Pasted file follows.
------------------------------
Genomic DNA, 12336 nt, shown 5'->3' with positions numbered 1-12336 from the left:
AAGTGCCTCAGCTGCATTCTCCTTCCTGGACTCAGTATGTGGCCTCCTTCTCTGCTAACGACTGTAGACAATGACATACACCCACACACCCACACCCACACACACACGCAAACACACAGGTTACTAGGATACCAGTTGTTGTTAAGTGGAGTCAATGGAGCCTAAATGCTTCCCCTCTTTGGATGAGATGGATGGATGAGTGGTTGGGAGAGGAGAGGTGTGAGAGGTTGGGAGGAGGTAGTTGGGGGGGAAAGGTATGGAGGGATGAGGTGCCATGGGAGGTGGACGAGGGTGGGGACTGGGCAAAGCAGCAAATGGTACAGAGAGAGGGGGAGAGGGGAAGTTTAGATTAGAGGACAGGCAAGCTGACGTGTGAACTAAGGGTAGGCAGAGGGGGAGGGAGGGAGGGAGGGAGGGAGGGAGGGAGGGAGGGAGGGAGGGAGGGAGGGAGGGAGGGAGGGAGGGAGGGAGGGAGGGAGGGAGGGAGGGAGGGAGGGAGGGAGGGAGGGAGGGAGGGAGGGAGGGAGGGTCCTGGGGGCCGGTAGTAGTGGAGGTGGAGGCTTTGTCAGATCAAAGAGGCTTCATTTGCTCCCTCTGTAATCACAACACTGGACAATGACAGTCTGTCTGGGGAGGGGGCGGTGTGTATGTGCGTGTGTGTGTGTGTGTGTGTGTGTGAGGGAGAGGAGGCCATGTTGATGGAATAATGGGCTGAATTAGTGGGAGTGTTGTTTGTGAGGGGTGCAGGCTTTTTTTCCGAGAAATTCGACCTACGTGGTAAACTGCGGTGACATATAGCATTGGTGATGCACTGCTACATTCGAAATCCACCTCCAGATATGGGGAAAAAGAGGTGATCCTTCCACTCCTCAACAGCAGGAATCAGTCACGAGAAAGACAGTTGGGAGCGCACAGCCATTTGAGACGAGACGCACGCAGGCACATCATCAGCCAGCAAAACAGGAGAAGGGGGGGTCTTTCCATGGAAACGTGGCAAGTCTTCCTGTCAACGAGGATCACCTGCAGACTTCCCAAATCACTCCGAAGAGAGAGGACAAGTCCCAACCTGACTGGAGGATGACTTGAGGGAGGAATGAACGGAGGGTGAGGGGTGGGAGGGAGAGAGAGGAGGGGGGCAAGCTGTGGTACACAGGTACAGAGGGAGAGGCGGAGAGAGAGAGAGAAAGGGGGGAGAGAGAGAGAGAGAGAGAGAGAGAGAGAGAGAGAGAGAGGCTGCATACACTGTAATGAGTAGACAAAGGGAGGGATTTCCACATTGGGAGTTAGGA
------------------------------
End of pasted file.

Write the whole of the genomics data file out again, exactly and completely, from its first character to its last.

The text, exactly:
Genomic DNA, 12336 nt, shown 5'->3' with positions numbered 1-12336 from the left:
AAGTGCCTCAGCTGCATTCTCCTTCCTGGACTCAGTATGTGGCCTCCTTCTCTGCTAACGACTGTAGACAATGACATACACCCACACACCCACACCCACACACACACGCAAACACACAGGTTACTAGGATACCAGTTGTTGTTAAGTGGAGTCAATGGAGCCTAAATGCTTCCCCTCTTTGGATGAGATGGATGGATGAGTGGTTGGGAGAGGAGAGGTGTGAGAGGTTGGGAGGAGGTAGTTGGGGGGGAAAGGTATGGAGGGATGAGGTGCCATGGGAGGTGGACGAGGGTGGGGACTGGGCAAAGCAGCAAATGGTACAGAGAGAGGGGGAGAGGGGAAGTTTAGATTAGAGGACAGGCAAGCTGACGTGTGAACTAAGGGTAGGCAGAGGGGGAGGGAGGGAGGGAGGGAGGGAGGGAGGGAGGGAGGGAGGGAGGGAGGGAGGGAGGGAGGGAGGGAGGGAGGGAGGGAGGGAGGGAGGGAGGGAGGGAGGGAGGGAGGGAGGGAGGGAGGGAGGGAGGGAGGGTCCTGGGGGCCGGTAGTAGTGGAGGTGGAGGCTTTGTCAGATCAAAGAGGCTTCATTTGCTCCCTCTGTAATCACAACACTGGACAATGACAGTCTGTCTGGGGAGGGGGCGGTGTGTATGTGCGTGTGTGTGTGTGTGTGTGTGTGTGAGGGAGAGGAGGCCATGTTGATGGAATAATGGGCTGAATTAGTGGGAGTGTTGTTTGTGAGGGGTGCAGGCTTTTTTTCCGAGAAATTCGACCTACGTGGTAAACTGCGGTGACATATAGCATTGGTGATGCACTGCTACATTCGAAATCCACCTCCAGATATGGGGAAAAAGAGGTGATCCTTCCACTCCTCAACAGCAGGAATCAGTCACGAGAAAGACAGTTGGGAGCGCACAGCCATTTGAGACGAGACGCACGCAGGCACATCATCAGCCAGCAAAACAGGAGAAGGGGGGGTCTTTCCATGGAAACGTGGCAAGTCTTCCTGTCAACGAGGATCACCTGCAGACTTCCCAAATCACTCCGAAGAGAGAGGACAAGTCCCAACCTGACTGGAGGATGACTTGAGGGAGGAATGAACGGAGGGTGAGGGGTGGGAGGGAGAGAGAGGAGGGGGGCAAGCTGTGGTACACAGGTACAGAGGGAGAGGCGGAGAGAGAGAGAGAAAGGGGGGAGAGAGAGAGAGAGAGAGAGAGAGAGAGAGAGAGAGAGAGGCTGCATACACTGTAATGAGTAGACAAAGGGAGGGATTTCCACATTGGGAGTTAGGA